Spurred on by this success, WK Kellogg's embarked on a series of sales promotions offering free samples of 'The Original and Best' Kellogg's Corn Flakes, including the 'Give the Grocer a Wink' campaign and a book in 1910, 'The Jungleland Funny Moving Pictures'. One of Kellogg's early promotions in 1938 was a realistic gliding model aeroplane offered free to Kellogg's customers.

By 1911, Kellogg's had spent $1m on advertising -- a huge sum in those days. This was capped by a 160ft wide and 80ft tall electric sign, bearing a 60ft 'K', positioned on the roof of the Mecca building in Times Square, New York.

The support for Kellogg's Corn Flakes has continued year on year, including the remarkably effective reminder campaign -- 'Have you forgotten how good they taste?'-- from the late 1980s. The campaign was designed to drive retrial of the brand and people who had strayed to new cereals returned to the 'original and best' in droves.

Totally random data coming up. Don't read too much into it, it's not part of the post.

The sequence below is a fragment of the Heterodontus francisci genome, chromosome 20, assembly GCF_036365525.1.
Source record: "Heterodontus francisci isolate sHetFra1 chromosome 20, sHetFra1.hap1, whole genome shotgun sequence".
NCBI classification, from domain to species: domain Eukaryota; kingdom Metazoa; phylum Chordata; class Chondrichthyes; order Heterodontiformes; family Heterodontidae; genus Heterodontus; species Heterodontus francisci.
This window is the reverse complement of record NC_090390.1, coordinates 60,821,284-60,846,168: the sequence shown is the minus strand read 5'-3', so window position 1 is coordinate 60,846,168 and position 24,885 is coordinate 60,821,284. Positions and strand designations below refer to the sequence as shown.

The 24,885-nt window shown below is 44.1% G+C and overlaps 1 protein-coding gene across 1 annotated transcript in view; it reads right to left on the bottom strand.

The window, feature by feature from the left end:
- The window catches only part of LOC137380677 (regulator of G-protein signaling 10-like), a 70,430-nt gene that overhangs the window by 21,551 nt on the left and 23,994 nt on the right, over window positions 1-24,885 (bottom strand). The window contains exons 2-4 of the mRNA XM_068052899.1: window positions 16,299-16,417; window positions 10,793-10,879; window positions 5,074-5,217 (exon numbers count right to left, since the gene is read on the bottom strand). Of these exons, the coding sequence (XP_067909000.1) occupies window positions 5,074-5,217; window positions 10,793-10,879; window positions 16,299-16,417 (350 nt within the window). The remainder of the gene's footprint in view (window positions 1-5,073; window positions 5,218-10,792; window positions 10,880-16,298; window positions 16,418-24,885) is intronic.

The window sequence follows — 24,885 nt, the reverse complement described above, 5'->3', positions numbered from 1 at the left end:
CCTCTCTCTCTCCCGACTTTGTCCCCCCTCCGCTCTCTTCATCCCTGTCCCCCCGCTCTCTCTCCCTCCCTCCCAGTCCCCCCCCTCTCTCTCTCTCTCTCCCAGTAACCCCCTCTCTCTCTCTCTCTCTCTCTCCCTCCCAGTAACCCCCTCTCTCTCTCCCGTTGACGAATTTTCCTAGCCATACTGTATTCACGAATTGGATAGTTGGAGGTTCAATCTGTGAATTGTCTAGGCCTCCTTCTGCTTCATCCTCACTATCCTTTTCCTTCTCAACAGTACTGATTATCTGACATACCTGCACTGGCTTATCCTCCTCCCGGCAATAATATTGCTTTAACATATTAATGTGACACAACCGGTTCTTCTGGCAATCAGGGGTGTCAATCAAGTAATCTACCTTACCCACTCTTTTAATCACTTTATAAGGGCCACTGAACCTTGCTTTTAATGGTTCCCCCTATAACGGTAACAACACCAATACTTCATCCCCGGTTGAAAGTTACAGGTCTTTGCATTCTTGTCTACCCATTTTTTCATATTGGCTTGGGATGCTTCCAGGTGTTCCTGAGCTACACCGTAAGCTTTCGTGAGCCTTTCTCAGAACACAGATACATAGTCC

Launched in 1999, the 'Wake Up' campaign for Kellogg's Corn Flakes established the product as the best way to wake up. It is based on the universal truth that many people find it hard to get started in the morning. Research has highlighted that this clear brand benefit is reinforcing the relevance of the brand in people's lives.

The campaign has not, however, remained solely in the realms of advertising. Given the brand's substantial consumer loyalty, the Kellogg's Corn Flakes Wake Up Collection was launched in 1999: an on-pack collector scheme for branded breakfast and early morning items such as crockery, radios and alarm clocks. This on-pack promotion has been remarkably effective and the collection offer has now been added to the Kellogg's corporate website to reach the growing number of e-consumers.